Effectively Dealing with Internalized Anger

Mature couple fightingA CLOSER LOOK AT ANGER

Anger, like all emotions, is neither good or bad.  It is just a feeling like all other feelings.  However, it has gotten a bad rap.  People forget that it is not the anger that gets them in trouble but how one thinks about and deals with this feeling that can become a problem.

When people think about anger it is not unusual to think about it only when it becomes explosive. However, it is not unusual for people to internalize or cover up feelings of anger under layers of other feelings such as depression, anxiety, fear and trepidation. They fear that if they got in touch with their anger, they would lose control. The result is that they end up appearing on the surface to be very different than what is going on underneath, The following is some suggestions on how to deal with those long standing angry feelings that can simmer under the surface.


  1. Begin by becoming aware of when in growing up you were given the messages that feelings of anger were not permitted to be felt or expressed.
  2.  Use your feeling as a wake up call that is providing you with the opportunity to examine what is really going on inside you.
  3. Be aware that avoiding conflict at all costs results in your paying on the back end.
  4. Know that whether you keep your anger in or explosively let it out, neither works in the long run. Only when you fully recognize this, can you examine any part you may play in your response. In recognizing how you contribute to the conflict, can Provide you an opportunity to react differently.
  5. Know that angry feelings don’t necessarily have to end up in a fight/flight response but can be someplace in between.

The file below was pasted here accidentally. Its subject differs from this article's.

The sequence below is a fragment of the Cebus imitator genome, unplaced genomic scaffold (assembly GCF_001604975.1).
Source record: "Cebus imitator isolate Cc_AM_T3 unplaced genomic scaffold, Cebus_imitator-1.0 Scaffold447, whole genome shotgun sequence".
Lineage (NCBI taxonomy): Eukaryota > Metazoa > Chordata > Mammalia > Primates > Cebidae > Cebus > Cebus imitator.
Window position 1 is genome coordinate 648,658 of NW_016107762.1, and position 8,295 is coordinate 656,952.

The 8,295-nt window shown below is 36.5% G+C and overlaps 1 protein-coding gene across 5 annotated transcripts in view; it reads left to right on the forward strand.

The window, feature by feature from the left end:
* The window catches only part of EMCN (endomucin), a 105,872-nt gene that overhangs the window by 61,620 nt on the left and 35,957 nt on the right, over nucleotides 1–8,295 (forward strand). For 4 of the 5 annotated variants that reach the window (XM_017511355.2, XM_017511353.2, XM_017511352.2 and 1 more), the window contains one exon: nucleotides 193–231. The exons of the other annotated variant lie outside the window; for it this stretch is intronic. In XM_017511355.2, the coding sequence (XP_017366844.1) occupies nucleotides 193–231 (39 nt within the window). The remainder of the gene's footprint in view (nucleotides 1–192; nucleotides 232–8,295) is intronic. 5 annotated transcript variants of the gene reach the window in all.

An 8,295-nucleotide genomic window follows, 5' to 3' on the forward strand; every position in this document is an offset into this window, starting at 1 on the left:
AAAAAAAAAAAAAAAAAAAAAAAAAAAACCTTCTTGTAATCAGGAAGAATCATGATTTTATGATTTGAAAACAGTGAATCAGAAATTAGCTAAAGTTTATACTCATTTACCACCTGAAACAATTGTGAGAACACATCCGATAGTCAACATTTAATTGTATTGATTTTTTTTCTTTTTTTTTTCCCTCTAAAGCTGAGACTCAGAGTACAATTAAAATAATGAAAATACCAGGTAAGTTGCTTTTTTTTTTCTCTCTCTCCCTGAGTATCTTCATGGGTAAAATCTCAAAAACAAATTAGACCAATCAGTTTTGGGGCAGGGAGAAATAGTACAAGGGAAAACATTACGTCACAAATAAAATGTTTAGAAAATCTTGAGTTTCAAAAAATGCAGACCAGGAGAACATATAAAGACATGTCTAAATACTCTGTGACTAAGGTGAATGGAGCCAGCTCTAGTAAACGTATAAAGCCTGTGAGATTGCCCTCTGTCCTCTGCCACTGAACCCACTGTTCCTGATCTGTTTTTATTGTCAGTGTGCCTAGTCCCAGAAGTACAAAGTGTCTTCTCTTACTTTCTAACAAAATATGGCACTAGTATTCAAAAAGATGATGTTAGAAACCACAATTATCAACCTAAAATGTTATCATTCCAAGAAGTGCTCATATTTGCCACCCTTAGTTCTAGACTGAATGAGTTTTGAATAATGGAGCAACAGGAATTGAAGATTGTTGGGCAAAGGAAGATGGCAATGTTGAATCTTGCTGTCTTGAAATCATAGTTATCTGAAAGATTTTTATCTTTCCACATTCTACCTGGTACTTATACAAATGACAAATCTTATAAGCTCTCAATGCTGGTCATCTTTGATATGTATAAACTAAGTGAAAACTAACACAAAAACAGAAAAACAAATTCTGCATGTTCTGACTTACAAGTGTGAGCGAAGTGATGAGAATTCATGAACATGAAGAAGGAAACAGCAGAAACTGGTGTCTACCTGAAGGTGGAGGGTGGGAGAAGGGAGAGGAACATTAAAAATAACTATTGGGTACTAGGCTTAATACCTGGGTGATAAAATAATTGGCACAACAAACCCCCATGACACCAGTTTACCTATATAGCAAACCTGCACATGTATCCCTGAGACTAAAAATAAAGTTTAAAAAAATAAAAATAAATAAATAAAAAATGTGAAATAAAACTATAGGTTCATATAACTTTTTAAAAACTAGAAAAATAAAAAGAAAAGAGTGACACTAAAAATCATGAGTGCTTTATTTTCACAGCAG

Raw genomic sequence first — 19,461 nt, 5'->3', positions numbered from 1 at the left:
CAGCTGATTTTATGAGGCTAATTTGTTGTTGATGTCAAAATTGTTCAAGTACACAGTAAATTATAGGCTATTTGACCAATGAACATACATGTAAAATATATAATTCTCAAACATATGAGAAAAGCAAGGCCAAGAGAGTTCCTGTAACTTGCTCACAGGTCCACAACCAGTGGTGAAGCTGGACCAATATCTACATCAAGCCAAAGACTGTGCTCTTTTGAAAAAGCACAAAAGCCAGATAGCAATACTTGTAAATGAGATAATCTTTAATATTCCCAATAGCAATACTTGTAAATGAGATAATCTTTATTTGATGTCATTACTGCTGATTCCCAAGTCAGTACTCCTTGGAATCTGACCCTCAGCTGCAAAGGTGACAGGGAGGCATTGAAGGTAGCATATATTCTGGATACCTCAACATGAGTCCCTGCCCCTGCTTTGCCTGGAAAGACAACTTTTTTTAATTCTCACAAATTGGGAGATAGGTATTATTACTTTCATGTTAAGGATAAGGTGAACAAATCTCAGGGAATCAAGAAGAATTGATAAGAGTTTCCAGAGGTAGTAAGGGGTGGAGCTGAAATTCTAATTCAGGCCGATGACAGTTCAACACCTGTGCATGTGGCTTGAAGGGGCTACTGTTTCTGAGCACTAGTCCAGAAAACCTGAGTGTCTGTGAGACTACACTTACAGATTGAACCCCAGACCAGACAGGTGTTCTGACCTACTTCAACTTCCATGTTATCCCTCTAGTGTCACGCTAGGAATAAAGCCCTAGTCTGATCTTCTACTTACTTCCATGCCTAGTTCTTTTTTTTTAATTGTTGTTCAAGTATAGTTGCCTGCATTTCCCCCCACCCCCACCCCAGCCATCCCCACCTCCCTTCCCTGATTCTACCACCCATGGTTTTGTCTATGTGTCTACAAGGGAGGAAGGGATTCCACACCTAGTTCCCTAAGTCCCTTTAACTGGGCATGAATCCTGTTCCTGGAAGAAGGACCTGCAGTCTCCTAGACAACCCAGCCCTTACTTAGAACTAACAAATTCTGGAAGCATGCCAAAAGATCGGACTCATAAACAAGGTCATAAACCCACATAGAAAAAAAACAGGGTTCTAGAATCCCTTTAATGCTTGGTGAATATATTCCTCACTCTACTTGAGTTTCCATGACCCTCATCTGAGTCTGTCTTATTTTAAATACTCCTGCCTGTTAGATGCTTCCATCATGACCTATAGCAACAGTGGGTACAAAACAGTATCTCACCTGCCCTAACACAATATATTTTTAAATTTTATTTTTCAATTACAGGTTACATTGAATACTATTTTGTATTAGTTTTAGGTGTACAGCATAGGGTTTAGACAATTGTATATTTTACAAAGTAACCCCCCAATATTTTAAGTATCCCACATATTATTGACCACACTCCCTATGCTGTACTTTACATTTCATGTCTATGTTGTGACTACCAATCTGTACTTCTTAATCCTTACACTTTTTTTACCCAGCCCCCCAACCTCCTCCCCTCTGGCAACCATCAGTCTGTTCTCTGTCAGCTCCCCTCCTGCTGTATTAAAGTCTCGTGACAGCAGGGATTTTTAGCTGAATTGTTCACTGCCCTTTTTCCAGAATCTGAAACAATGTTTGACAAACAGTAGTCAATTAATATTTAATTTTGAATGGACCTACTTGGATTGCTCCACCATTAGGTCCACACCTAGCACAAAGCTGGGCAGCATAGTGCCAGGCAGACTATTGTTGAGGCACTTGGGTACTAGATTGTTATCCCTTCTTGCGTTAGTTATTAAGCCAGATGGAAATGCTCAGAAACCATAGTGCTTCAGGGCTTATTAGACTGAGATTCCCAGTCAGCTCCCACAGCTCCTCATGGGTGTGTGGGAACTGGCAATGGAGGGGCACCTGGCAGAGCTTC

6. Focus on being proactive instead of reactive when dealing with others.
  7. Being proactive means first being aware of your own wants and needs.  Next, you need to have the courage to express those needs, while being respectful of the needs and wants of the person you may be in conflict with.  Finally, you need to be willing to negotiate and compromise with the other person resulting in hopefully, an equitable solution.
  8. If an equitable solution doesn’t happen, you need to take responsibility for taking good care of yourself.  This may mean accepting what is, emotionally letting go and getting on with your life.
  9. Moving on emotionally is important even if you decide to stay in a situation or relationship that is frustrating you. In the final analysis, you are ultimately responsible for your happiness. Taking control of your life, rather than allowing other things or other people control you, results in you becoming the master of your own destiny.
  10. Be aware that our anger may be a defense against other, deeper feelings that you may not be admitting to, not even to yourself. Recognizing and admitting to these other feelings may result in your dealing with your anger differently.
Questions and suggestions can be directly to myself, Ray Shocki PhD, LCSW, LMFT at lifesourcecenter@aol.com